Growing up in the 70s meant that I was a generation or two before merchandising started to get a foothold into our everyday lives.  It is now rare if I venture near any shop without MiniMck being able to spot a Buzz, Woody or Lightning Mqueen.  Yes, we have let him watch films with the offending characters in them, but I never pestered my parents for a real life Baloo after watching the Jungle book or a talking Bernard after a trip to see The Rescuers Down under.

Obviously, as with children of all generations, I always had my heart set on some toy or other.   Ones I never got were a Play Doh hairdressing set, a Steve Austin Bionic Man action figure (I did name my first cat Oscar after Oscar Goldman as a consolation), a replica of James Bond's White Lotus Esprit and a Soda Stream.  Not that I was at all deprived, over the years I had a Scalextric set, an Eagle Eye Action Man, a Pogo stick, and my Dad lovingly restored a Purple Chopper and sprayed it Metalic Gold.  I did have the coolest Chopper in town! 

The one toy I did covet, and never managed to have, was a Loop the Loop and Jump track for my toy cars.  So how chuffed was I to get an email from Jacey at Mattel, asking if MiniMck and I would like to review their new Wall Track System.  Answer, well chuffed.

The offer also comes at a time when MiniMck has recently discovered Hot Wheels cars.  While on our 2500 mile holiday drive round Europe, we would give MiniMck little toy treats to get him, and us, through a long days drive.  These would hold his attention for the last few hours or so to get us to the next hotel/campsite.  However there was one gift that has remained permanently by his side.  It is a Hot Wheels lorry, with a car inside. It is red and was instantly named Mack, as in the character from Cars.  There probably hasn't been a night since when 'Mack' has had to be tucked in with him.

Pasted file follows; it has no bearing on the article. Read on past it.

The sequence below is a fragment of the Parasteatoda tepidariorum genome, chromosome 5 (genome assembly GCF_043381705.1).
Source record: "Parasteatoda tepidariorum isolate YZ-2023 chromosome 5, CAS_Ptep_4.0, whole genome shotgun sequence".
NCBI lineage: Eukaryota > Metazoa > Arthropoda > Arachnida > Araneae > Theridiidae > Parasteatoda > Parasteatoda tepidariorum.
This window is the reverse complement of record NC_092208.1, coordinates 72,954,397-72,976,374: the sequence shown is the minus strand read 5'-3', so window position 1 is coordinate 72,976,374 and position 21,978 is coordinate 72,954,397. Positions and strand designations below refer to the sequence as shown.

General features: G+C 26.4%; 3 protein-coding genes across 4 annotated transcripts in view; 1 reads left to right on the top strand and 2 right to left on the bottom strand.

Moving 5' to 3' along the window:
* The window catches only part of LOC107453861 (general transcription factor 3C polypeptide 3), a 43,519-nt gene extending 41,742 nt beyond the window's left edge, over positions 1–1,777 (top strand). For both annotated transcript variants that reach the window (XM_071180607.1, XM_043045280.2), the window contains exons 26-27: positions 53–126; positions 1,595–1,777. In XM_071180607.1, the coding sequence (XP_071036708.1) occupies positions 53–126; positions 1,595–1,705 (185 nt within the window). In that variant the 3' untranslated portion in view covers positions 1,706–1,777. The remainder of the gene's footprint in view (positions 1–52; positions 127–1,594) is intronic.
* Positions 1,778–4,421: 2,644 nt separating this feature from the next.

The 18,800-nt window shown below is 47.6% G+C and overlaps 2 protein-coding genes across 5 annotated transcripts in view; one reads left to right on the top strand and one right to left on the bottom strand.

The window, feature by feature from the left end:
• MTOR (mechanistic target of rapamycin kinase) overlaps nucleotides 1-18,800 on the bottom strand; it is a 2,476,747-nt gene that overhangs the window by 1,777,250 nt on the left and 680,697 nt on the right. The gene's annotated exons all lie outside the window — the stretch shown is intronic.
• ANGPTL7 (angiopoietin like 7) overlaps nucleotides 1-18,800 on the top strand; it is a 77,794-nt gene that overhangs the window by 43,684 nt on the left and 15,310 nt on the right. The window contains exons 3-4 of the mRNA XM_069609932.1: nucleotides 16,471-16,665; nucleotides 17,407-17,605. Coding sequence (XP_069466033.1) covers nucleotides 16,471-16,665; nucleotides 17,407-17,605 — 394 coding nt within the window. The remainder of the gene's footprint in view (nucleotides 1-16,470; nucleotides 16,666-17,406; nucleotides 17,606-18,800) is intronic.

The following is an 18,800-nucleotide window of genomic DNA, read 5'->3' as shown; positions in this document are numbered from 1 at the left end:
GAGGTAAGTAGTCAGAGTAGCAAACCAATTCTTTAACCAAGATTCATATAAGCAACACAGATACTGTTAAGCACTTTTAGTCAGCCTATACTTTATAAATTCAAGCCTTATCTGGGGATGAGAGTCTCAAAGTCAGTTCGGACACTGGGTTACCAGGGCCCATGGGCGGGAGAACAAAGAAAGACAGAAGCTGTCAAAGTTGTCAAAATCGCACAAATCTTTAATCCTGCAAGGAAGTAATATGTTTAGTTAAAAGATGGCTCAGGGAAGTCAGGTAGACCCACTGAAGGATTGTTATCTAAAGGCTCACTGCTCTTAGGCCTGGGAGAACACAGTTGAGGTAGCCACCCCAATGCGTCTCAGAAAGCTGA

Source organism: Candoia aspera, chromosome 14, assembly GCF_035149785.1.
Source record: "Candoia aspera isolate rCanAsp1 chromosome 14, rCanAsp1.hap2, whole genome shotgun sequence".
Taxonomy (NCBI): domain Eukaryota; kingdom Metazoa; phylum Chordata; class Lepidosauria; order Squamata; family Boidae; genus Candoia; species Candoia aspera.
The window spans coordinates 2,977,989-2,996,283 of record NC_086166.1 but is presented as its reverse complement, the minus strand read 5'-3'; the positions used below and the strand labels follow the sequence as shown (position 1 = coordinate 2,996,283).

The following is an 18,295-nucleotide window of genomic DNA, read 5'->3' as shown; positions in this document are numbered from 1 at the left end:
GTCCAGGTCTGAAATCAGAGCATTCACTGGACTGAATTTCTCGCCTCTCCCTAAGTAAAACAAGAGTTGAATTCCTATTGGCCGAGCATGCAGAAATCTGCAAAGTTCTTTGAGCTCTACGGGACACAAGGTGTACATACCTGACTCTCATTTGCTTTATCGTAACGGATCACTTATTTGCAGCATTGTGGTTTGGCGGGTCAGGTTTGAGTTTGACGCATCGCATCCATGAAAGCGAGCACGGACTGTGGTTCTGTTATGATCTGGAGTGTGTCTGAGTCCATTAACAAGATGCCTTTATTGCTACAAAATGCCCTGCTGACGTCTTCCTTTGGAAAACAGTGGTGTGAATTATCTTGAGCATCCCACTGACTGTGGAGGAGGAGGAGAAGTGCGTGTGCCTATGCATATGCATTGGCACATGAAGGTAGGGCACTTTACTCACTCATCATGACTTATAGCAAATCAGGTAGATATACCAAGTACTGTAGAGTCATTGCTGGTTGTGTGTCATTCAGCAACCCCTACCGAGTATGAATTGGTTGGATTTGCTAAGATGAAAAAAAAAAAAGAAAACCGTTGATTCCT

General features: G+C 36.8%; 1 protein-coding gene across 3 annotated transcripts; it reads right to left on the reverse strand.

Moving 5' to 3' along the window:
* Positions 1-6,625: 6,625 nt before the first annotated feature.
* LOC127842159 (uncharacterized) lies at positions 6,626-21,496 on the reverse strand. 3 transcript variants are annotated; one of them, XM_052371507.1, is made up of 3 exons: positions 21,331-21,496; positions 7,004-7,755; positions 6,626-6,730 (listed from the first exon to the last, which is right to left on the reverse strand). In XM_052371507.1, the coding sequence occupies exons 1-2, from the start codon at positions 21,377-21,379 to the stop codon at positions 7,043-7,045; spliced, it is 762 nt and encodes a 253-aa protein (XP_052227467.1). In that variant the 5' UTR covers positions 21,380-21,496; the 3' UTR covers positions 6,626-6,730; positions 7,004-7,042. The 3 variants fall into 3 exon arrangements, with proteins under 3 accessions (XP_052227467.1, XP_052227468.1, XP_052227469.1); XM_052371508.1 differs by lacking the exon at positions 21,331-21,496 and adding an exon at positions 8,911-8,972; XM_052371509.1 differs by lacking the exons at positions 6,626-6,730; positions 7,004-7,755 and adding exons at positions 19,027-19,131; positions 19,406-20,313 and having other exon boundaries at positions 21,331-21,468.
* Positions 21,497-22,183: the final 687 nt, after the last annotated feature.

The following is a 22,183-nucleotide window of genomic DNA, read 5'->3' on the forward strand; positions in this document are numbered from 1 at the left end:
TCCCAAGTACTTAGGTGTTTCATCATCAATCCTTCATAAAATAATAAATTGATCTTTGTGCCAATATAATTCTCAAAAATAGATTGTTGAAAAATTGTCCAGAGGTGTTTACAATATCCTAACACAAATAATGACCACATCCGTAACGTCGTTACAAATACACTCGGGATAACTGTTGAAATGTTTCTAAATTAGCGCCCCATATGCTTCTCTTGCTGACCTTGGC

This has led to a few more Hot Wheels purchases since we got home, but at just over a £1 a car, they are brilliant value.  They also have so many models that it is quite easy to pass them off as characters from the film cars without paying the extortionate merchandising markup.  We now have dubious versions of, Doc, Mater, Lightening, Red and Ramone.

I decided to put up the Wall Tracks while MiniMck had his afternoon nap.  It would be a nice surprise for him when he woke up and meant I could check if the stated 20 mins construction time is realistic.  It wouldn't be a fair comparison if MiniMck was hindering helping.  I managed to get it on the wall in 18 mins and that includes allowing time for me to stop and take the occasional photo.

Setting it up is relatively easy.  You attach a template to the wall, this provides a guide where to stick attachment points which are clearly labelled, a couple of bits of track need to be put together, then the tracks  click into the attachment points.  Job done.

When MiniMck came to the top off the stairs and saw the new construction, his mouth actually stayed open in a natural expression of surprise.  He played with the tracks for ages. It has been two weeks now since I put them up and the enthusiasm has waned a little, as it does with most new toys.  Because he is a little below the stated 3+ age, he wasn't always keen to line up the cars methodically and press a button to let them automatically follow each other down the track (I found this bit really fun).  He soon developed his own way of playing with the tracks.